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The Sign of the Beaver by Elizabeth George…
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The Sign of the Beaver (original 1983; edition 1983)

by Elizabeth George Speare

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5,288731,345 (3.78)59
Left alone to guard the family's wilderness home in eighteenth-century Maine, a boy is hard-pressed to survive until local Indians teach him their skills.
Member:jjmcgaffey
Title:The Sign of the Beaver
Authors:Elizabeth George Speare
Info:New York : Yearling Book, c1983.
Collections:Read, Read this year, ebooks, Working on, BOMBs
Rating:****
Tags:__scanned, Childrens, Fic, !Po, Historical, __make_cover, _import200327

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The Sign of the Beaver by Elizabeth George Speare (1983)

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» See also 59 mentions

Showing 1-5 of 73 (next | show all)
Excellent book, OK story. It's oddly split in my head. What actually happens is minor - boy stays alone on the new family homestead in early Maine, runs into trouble, is helped by local Indians, happy ending. What makes the book amazingly good is what it _doesn't_ do - it treats the natives (OK, it does call them Indians) neither as savages to be taught white-man's ways, nor as Noble Savages who are magically in tune with Nature etc. They're people; they know how to live in that place (the white boy is shown a lot of food, tools, and methods of hunting he doesn't know), but it's not some magical thing inherent in their race, it's just, well, they live there. The white boy (I've forgotten all the names already) is teaching the native boy to read, at his grandfather's request/order; in return, he's getting a lot of help surviving alone. By the end of the book they've earned each other's respect - again, not magical best friends forever, but "this is a person I respect and admire for who they are". When I finished the book, my first thought was "this is the way it's supposed to be written". I'm not certain I'll want to reread - again, the story itself is slight - but I don't want to lose track of it. ( )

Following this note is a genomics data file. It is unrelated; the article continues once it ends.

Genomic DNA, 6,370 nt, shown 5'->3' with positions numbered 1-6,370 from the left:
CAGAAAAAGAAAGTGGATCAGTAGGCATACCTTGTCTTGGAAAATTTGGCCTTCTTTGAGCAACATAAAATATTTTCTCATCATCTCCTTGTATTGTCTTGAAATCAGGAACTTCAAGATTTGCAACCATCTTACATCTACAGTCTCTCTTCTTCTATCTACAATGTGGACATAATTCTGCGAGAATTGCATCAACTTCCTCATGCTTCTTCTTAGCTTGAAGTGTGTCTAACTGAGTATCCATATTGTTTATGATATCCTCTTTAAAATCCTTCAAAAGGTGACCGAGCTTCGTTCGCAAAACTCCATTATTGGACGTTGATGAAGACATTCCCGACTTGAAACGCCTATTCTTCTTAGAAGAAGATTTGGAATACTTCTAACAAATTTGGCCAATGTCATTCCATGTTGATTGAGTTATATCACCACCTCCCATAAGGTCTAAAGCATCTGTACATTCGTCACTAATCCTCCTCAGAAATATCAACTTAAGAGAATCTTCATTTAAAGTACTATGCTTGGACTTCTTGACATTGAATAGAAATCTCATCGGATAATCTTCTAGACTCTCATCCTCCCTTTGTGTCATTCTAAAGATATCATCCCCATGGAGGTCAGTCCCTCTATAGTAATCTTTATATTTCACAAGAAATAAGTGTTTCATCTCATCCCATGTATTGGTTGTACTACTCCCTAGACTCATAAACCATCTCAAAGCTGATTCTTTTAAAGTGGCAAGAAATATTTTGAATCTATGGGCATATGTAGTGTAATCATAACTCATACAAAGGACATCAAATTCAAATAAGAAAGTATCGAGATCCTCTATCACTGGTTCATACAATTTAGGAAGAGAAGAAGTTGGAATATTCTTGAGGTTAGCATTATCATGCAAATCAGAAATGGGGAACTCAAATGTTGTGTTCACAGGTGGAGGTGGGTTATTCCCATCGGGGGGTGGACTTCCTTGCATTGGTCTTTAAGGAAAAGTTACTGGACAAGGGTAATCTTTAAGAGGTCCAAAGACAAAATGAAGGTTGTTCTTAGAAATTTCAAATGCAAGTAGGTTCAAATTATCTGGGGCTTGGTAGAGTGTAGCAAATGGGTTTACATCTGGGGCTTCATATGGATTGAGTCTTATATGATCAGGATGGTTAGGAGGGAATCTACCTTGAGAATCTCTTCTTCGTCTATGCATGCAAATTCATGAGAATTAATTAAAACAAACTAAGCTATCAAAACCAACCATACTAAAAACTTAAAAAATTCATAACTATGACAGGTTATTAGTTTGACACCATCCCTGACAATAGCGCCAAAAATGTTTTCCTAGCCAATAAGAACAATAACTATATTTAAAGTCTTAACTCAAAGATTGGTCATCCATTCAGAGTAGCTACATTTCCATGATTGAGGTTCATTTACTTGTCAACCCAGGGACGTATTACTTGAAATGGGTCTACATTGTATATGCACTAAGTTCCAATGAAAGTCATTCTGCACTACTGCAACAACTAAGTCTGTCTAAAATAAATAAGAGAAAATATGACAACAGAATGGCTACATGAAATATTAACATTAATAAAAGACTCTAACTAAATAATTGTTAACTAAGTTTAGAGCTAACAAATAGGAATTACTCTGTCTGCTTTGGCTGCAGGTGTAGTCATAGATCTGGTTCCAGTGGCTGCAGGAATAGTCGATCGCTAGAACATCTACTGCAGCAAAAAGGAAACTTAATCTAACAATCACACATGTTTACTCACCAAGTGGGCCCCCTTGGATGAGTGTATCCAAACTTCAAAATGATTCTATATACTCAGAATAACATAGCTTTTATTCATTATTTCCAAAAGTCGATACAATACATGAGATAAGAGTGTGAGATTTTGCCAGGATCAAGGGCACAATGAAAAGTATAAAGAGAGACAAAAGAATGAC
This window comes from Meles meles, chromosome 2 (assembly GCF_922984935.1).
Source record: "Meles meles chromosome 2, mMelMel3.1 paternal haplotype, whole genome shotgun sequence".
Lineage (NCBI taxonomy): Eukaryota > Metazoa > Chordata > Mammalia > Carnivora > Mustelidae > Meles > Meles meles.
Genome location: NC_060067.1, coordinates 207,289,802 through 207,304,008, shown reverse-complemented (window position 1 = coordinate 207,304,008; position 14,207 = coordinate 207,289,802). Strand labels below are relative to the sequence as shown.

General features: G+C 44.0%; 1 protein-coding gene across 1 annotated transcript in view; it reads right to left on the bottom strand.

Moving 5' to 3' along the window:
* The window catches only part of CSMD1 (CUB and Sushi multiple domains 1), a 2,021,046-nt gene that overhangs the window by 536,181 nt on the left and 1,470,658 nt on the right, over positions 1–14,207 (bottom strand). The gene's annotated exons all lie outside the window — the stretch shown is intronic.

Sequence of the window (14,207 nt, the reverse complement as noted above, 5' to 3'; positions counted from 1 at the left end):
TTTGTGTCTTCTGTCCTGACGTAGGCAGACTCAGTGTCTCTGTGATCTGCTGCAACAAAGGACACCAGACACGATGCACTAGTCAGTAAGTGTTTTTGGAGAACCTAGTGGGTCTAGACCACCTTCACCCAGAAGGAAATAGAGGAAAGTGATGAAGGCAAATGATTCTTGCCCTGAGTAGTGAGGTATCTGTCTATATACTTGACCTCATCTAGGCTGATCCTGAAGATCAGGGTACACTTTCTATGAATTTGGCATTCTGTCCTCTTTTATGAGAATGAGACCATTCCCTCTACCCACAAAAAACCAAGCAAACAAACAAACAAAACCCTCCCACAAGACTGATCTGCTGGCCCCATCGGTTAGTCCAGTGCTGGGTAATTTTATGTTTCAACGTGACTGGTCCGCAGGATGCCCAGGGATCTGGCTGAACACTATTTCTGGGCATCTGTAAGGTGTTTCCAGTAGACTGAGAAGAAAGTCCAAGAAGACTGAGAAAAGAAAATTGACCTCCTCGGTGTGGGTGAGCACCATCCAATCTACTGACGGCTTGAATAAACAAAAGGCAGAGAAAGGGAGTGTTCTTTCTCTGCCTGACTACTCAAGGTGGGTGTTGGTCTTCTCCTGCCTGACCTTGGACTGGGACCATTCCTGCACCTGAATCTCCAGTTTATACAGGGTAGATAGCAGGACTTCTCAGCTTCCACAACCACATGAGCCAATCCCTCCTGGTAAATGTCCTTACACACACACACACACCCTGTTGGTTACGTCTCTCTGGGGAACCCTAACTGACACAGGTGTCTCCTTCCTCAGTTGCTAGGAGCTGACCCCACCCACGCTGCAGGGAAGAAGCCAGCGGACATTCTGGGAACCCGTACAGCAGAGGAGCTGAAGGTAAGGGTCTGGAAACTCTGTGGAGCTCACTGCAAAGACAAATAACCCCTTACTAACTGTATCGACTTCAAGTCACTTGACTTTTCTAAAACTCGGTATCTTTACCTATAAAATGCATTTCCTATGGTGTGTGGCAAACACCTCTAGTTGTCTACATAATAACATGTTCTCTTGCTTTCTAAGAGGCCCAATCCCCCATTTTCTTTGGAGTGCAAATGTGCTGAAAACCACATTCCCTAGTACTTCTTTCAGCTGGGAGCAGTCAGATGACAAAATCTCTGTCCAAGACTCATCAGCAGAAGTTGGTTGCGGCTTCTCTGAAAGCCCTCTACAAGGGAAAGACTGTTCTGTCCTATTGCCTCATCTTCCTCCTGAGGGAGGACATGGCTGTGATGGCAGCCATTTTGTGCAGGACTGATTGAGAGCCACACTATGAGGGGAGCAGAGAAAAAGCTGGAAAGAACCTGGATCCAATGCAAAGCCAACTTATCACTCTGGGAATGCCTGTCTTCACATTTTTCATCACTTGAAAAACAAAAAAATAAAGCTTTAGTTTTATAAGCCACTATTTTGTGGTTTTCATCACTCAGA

jjmcgaffey | Mar 6, 2020 |
This book provides many lessons and takes the reader on an adventure through the entire story. Matt is a very brave, 12 year old boy taking on the wilderness alone. He learns a lot about trust and patience. ( )
  kaileestrand | Feb 4, 2020 |
Matt, a 13 year old settler, and Attean, from Clan of the Beaver, become friends after a rocky exchange of reading for hunting prices. Matt gains an enormous respect for the Native American as he learns daily that he can create the tools for his survival. Well researched with detail to transport the reader to the cabin in the woods and the Native American village. ( )
  GayWard | Nov 16, 2019 |